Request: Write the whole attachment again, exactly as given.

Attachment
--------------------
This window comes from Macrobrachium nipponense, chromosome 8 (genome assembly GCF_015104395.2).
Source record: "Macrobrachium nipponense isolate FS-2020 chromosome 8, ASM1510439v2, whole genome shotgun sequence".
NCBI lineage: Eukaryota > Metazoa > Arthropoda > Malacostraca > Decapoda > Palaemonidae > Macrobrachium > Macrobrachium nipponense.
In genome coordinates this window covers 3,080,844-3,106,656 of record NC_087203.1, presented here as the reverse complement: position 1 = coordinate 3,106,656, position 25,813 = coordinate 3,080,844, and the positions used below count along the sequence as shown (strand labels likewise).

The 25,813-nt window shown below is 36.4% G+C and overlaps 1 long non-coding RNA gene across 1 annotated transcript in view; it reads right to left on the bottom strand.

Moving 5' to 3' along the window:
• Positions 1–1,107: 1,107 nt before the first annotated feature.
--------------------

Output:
This window comes from Macrobrachium nipponense, chromosome 8 (genome assembly GCF_015104395.2).
Source record: "Macrobrachium nipponense isolate FS-2020 chromosome 8, ASM1510439v2, whole genome shotgun sequence".
NCBI lineage: Eukaryota > Metazoa > Arthropoda > Malacostraca > Decapoda > Palaemonidae > Macrobrachium > Macrobrachium nipponense.
In genome coordinates this window covers 3,080,844-3,106,656 of record NC_087203.1, presented here as the reverse complement: position 1 = coordinate 3,106,656, position 25,813 = coordinate 3,080,844, and the positions used below count along the sequence as shown (strand labels likewise).

The 25,813-nt window shown below is 36.4% G+C and overlaps 1 long non-coding RNA gene across 1 annotated transcript in view; it reads right to left on the bottom strand.

Moving 5' to 3' along the window:
• Positions 1–1,107: 1,107 nt before the first annotated feature.